Re: portable CD players
- Date: Mon, 12 Nov 2018 08:35:23 -0500
- From: Greg Wooledge <wooledg@xxxxxxxxxxx>
- Subject: Re: portable CD players
On Sat, Nov 10, 2018 at 10:47:11AM -0500, rhkramer@xxxxxxxxx wrote:
> IIRC, a CD holds a maximum of 80 minutes .wav sound. (Around 800MB, about 1
> MB per minute). A 4 GB holds way more than that in .mp3, although a figure
> doesn't come to mind at the moment -- maybe more on the order of 40 hours of
> sound. And, it is reprogrammable.
For starters, your "1 MB per minute" math is off. Even using the numbers
you showed, that's 10 MB per minute.
128 kbps MP3 (a de facto standard encoding bit rate from many years ago)
is an 8:1 compression over regular CD-quality audio. This one is about
"a meg a minute". At least as a first-order approximation.
So, a gigabyte of 128 kbps MP3 audio data is about a thousand megs,
therefore about a thousand minutes, or 17 hours. At 4 GB, you're looking
at about 67 hours.
Of course, not all audio data is compressed at a bit rate of 128 kbps.
In more recent years, with storage and bandwith prices dropping, people
have started using much higher bit rates on music files. It's not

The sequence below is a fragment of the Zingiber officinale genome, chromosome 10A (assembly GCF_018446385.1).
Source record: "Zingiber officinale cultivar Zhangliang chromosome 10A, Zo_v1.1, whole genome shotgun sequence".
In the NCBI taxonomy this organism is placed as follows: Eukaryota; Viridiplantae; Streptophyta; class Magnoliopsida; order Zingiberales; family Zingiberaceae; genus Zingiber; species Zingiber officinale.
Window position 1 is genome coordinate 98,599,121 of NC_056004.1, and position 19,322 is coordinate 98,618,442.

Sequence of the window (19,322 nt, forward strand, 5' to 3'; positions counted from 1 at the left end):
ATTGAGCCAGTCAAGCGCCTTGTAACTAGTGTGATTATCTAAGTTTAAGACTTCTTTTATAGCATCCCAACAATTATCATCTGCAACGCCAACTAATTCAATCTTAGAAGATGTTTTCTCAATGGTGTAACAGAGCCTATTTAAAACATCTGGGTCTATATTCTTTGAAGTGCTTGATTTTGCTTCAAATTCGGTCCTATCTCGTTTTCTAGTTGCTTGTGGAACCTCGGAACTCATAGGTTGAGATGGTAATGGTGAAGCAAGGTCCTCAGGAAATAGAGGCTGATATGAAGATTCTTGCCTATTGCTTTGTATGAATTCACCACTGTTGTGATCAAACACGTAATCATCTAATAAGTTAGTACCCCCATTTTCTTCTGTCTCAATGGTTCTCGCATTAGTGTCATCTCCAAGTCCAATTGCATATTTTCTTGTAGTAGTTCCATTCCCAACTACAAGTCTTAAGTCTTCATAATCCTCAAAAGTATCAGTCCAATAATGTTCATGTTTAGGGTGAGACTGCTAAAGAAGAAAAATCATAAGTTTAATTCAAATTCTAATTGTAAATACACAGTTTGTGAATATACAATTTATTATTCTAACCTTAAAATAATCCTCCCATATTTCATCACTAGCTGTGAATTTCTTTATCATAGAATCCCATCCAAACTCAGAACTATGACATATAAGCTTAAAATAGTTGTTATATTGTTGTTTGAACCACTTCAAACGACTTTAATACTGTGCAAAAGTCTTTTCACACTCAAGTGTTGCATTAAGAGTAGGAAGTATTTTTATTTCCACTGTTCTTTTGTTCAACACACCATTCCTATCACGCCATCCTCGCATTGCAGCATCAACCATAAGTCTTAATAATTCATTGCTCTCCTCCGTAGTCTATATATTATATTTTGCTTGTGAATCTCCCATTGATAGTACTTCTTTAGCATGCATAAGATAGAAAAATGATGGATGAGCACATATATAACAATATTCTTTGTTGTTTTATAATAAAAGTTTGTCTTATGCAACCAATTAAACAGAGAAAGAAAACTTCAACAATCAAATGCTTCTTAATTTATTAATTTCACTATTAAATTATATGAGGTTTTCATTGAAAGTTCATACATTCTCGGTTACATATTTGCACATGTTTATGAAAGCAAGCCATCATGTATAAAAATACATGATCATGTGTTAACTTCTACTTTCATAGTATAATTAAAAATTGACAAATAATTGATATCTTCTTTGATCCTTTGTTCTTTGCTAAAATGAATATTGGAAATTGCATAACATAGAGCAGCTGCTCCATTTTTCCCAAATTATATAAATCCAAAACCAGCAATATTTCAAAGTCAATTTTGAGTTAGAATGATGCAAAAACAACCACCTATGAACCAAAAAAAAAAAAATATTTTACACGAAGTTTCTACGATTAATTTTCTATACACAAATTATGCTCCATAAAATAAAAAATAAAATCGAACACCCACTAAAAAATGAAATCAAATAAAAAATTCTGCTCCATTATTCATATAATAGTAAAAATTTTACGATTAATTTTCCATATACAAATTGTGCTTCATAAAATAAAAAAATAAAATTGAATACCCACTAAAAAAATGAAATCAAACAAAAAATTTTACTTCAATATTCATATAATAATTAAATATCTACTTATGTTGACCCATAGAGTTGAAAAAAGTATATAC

at all uncommon to see MP3 encoded at 256 kbps or higher these days.
That drops you to 33 hours for a 4 GB storage device.
If your music library contains a mixture of songs encoded at varying
bit rates, you'll probably be somewhere in between these values.
And not all audio data is music. Human speech can be compressed at a
much lower bit rate than music. A quick google search tells me that
64 kbps is common for audio books. That bumps you up to 133 hours, if
you're storing MP3 audio books. Possibly more, since 64 kbps seems to be
an upper bound on speech encoding.
There are also dedicated speech encoding algorithms. Speex was one of
them, but I believe it never really caught on. I think it was obsoleted
by the Opus codec, which is starting to catch on a little bit.
According to <https://wiki.xiph.org/index.php?title=Opus_Recommended_Settings>
the recommended Opus bitrate for audio books is 24 kbps for mono, or
32 kbps for stereo.
The problem with Opus is that a hardware player may not support it.
The most recent hardware player that I've got (several years old) does
not support Opus, but it does support Ogg Vorbis, MP3, WMA and other
formats that have been around for decades.